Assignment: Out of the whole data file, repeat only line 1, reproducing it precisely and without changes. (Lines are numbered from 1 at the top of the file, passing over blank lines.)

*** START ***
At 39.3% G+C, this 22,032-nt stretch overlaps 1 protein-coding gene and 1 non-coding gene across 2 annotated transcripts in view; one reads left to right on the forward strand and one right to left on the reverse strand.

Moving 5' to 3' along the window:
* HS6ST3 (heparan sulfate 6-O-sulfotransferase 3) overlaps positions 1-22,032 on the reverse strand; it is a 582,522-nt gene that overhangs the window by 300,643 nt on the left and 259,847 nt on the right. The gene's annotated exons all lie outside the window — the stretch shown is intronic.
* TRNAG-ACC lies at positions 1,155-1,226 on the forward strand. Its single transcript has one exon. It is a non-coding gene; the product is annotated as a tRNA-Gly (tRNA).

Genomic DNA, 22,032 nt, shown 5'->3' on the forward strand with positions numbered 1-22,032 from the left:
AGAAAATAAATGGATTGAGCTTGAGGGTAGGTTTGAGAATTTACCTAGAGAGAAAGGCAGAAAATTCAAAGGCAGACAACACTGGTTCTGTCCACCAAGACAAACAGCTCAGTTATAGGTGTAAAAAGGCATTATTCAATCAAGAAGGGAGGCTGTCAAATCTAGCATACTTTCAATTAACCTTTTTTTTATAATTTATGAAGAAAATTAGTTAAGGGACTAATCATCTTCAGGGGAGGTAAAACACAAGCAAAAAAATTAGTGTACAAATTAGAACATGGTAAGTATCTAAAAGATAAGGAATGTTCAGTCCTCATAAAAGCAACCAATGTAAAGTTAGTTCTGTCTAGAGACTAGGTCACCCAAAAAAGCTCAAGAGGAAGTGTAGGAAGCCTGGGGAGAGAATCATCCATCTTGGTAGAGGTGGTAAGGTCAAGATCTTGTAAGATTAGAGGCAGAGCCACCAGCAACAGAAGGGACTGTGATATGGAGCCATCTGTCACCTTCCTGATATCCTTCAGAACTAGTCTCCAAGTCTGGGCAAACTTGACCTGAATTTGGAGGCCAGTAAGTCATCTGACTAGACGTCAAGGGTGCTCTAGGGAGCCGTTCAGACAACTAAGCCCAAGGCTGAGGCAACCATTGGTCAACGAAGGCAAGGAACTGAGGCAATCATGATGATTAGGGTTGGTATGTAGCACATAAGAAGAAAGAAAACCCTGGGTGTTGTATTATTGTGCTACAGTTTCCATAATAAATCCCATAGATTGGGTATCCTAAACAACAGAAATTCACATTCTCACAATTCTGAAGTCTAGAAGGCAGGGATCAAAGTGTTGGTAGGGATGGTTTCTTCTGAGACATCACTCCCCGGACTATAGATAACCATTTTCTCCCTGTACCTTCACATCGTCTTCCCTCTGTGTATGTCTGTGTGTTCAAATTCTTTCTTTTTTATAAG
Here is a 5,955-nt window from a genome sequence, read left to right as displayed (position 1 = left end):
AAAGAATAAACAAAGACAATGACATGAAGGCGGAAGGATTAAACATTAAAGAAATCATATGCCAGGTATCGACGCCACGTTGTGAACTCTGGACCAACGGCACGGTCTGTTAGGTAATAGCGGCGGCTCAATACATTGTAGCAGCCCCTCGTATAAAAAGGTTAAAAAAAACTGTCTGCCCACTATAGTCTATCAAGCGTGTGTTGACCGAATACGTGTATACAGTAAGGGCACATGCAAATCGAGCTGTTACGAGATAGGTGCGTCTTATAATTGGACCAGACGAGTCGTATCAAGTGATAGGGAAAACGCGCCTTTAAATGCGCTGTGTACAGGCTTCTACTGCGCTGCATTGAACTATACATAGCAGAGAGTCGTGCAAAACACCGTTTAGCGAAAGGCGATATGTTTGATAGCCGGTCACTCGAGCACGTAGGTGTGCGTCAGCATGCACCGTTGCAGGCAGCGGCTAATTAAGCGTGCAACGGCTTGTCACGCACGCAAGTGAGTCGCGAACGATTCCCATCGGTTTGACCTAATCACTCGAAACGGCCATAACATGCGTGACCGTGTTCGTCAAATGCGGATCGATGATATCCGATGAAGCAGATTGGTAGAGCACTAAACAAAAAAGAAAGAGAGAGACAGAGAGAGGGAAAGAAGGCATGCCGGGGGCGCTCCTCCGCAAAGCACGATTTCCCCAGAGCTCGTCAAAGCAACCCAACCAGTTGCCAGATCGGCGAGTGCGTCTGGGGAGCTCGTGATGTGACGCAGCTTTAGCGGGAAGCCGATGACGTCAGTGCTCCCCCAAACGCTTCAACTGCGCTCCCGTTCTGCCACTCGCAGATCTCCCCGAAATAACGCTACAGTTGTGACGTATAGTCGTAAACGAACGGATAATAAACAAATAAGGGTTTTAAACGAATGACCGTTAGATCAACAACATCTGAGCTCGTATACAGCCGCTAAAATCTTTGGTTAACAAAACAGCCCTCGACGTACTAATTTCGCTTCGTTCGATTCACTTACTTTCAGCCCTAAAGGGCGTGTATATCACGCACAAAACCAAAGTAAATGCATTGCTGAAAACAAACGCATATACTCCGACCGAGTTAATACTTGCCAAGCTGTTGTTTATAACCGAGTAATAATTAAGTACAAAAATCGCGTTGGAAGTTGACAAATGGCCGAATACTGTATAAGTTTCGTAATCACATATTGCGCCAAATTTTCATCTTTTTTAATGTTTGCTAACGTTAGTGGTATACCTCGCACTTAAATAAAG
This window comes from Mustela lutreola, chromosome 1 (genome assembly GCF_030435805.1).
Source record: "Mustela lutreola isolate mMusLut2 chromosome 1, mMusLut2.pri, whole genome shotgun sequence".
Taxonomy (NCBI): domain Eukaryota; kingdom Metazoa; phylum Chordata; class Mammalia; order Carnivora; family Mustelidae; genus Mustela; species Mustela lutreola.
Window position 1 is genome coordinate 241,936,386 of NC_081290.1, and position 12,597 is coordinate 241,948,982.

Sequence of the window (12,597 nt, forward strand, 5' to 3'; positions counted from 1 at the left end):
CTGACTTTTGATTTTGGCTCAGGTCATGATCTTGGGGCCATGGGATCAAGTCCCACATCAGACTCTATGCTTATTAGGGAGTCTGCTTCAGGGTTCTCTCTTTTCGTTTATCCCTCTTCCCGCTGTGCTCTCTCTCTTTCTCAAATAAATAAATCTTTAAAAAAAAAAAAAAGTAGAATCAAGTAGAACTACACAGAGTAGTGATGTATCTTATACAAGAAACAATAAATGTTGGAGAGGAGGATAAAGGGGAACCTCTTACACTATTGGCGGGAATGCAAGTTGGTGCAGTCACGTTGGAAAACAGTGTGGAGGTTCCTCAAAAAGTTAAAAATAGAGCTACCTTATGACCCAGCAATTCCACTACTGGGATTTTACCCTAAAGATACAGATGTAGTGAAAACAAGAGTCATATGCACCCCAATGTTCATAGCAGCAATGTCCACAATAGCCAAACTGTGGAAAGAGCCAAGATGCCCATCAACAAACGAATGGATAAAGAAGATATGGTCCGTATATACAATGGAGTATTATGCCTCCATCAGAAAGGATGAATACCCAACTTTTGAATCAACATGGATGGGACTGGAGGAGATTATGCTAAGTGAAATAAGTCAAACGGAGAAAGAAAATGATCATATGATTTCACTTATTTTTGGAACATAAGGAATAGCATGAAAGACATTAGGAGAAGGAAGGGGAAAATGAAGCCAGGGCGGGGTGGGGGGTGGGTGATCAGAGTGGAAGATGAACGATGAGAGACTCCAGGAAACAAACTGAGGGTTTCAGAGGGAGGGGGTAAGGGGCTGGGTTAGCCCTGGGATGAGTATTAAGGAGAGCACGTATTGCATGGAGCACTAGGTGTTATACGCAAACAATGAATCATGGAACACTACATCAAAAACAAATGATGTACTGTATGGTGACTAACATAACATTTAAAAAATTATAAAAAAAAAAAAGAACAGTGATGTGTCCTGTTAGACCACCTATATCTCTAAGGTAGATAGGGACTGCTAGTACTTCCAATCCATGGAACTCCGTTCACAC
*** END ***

At 39.3% G+C, this 22,032-nt stretch overlaps 1 protein-coding gene and 1 non-coding gene across 2 annotated transcripts in view; one reads left to right on the forward strand and one right to left on the reverse strand.